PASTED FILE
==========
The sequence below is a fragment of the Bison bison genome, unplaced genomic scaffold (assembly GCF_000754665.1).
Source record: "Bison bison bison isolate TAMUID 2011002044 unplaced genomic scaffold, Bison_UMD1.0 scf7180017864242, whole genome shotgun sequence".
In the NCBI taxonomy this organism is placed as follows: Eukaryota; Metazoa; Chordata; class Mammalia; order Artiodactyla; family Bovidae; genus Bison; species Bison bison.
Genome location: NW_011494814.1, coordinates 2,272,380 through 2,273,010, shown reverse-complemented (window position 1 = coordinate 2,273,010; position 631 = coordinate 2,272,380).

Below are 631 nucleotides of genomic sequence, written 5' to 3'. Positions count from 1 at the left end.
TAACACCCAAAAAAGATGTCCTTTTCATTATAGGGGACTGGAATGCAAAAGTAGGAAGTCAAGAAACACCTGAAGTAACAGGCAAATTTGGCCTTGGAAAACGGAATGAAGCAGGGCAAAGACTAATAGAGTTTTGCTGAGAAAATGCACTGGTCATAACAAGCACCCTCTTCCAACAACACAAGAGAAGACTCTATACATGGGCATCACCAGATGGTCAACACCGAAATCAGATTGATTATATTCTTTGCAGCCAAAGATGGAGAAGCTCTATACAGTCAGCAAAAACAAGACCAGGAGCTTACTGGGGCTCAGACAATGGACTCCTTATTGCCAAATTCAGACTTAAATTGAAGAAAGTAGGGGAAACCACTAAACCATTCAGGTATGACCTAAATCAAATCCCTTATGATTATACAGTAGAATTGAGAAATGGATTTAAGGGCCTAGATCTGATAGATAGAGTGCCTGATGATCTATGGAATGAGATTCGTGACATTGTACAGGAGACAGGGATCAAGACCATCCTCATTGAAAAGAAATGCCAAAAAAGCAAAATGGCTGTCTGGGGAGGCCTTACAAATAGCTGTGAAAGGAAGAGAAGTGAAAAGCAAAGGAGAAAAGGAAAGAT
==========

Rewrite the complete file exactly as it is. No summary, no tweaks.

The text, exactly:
The sequence below is a fragment of the Bison bison genome, unplaced genomic scaffold (assembly GCF_000754665.1).
Source record: "Bison bison bison isolate TAMUID 2011002044 unplaced genomic scaffold, Bison_UMD1.0 scf7180017864242, whole genome shotgun sequence".
In the NCBI taxonomy this organism is placed as follows: Eukaryota; Metazoa; Chordata; class Mammalia; order Artiodactyla; family Bovidae; genus Bison; species Bison bison.
Genome location: NW_011494814.1, coordinates 2,272,380 through 2,273,010, shown reverse-complemented (window position 1 = coordinate 2,273,010; position 631 = coordinate 2,272,380).

Below are 631 nucleotides of genomic sequence, written 5' to 3'. Positions count from 1 at the left end.
TAACACCCAAAAAAGATGTCCTTTTCATTATAGGGGACTGGAATGCAAAAGTAGGAAGTCAAGAAACACCTGAAGTAACAGGCAAATTTGGCCTTGGAAAACGGAATGAAGCAGGGCAAAGACTAATAGAGTTTTGCTGAGAAAATGCACTGGTCATAACAAGCACCCTCTTCCAACAACACAAGAGAAGACTCTATACATGGGCATCACCAGATGGTCAACACCGAAATCAGATTGATTATATTCTTTGCAGCCAAAGATGGAGAAGCTCTATACAGTCAGCAAAAACAAGACCAGGAGCTTACTGGGGCTCAGACAATGGACTCCTTATTGCCAAATTCAGACTTAAATTGAAGAAAGTAGGGGAAACCACTAAACCATTCAGGTATGACCTAAATCAAATCCCTTATGATTATACAGTAGAATTGAGAAATGGATTTAAGGGCCTAGATCTGATAGATAGAGTGCCTGATGATCTATGGAATGAGATTCGTGACATTGTACAGGAGACAGGGATCAAGACCATCCTCATTGAAAAGAAATGCCAAAAAAGCAAAATGGCTGTCTGGGGAGGCCTTACAAATAGCTGTGAAAGGAAGAGAAGTGAAAAGCAAAGGAGAAAAGGAAAGAT